Both the British and Irish governments have tabled a draft agreement to be put forward in an attempt to restore the devolved N.I. government.
Talks have been ongoing all week to try and resolve the stalemate between the DUP and Sinn Fein after the resignation of the late deputy First Minister, Martin McGuiness, led to the collapse of Stormont three years ago.
A NIO spokesperson has said:
“The deal, entitled New Decade, New Approach has been tabled at talks at Stormont House for the political parties in Northern Ireland to agree. It will transform public services and restore public confidence in devolved government.
“Agreement will see the full restoration of the institutions of the Belfast/Good Friday Agreement including the Executive, the Assembly and the North/South Ministerial Council with the Assembly and Executive forming on Friday (10 January).
“Accepting the deal would also bring about the parties commitment to immediately end ongoing industrial action by healthcare staff. This includes pay parity, a new action plan on waiting times and delivering much needed reforms on health and social care.
“Reforms to the health service, education and justice will be prioritised by a new Executive, as well as important improvements in transparency and accountability, and in how civil servants, ministers and special advisers conduct themselves.”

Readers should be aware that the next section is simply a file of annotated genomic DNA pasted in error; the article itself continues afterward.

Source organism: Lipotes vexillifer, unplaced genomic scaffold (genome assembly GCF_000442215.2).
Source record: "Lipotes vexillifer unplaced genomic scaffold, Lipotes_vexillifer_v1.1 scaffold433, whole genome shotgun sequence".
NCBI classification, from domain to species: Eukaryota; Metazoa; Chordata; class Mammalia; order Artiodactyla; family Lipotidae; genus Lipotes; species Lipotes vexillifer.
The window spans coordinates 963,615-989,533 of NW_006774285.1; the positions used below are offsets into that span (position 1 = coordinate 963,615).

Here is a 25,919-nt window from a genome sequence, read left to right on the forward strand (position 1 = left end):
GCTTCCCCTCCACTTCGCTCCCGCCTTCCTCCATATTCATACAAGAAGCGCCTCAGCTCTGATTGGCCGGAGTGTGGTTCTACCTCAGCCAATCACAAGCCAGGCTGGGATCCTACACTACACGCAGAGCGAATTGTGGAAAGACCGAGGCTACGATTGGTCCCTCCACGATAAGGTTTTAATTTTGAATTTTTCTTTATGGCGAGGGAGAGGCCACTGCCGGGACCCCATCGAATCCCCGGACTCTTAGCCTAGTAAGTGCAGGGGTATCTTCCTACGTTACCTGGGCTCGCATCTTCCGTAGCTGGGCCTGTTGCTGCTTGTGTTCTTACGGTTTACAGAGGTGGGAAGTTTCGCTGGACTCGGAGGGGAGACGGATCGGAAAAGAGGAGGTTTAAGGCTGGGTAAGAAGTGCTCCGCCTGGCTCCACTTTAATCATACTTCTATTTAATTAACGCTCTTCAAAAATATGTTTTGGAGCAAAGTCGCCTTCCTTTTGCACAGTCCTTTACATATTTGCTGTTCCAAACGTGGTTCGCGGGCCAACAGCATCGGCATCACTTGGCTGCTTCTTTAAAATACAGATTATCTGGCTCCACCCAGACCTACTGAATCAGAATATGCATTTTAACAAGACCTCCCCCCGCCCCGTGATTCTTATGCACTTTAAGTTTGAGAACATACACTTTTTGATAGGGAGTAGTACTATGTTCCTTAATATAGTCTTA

If an agreement has not been reached by the deadline on Monday, civil servants will be legislated with extra powers and will trigger a new Assembly election.
Rt Hon Julian Smith MP, Secretary of State for Northern Ireland said:
“I have written to the Speaker asking him to call the Assembly tomorrow to enable the restoration of the Executive.
“This is a moment of truth for the Belfast/Good Friday Agreement. It is a fair and balanced deal that will ensure key decisions about peoples’ lives can be made.
“It immediately ends the health strike, focuses on reforms to health and social care, ensures more sustainable institutions, better politics and greater transparency and a new framework on language, arts and literature.
“I urge the parties to come together and to form an Executive in the best interests of NI.”
Tánaiste and Minister for Foreign Affairs and Trade, Simon Coveney TD, said:
“The Governments are today putting a proposed agreement to all the parties. This is based on the extensive discussions and collective work undertaken by the parties since May last year, following the awful murder of Lyra McKee.
“The Governments believe that it represents a fair and balanced package. There is no need, and no public patience, for more process and more discussions.
“It is time for political leadership and a collective commitment to making politics work for people.”
The key elements of the document are:
- Transforming Public Services and Investing in the Economy
- Better Politics and Sustainable Institutions
- Language and Identity
- Petition of Concern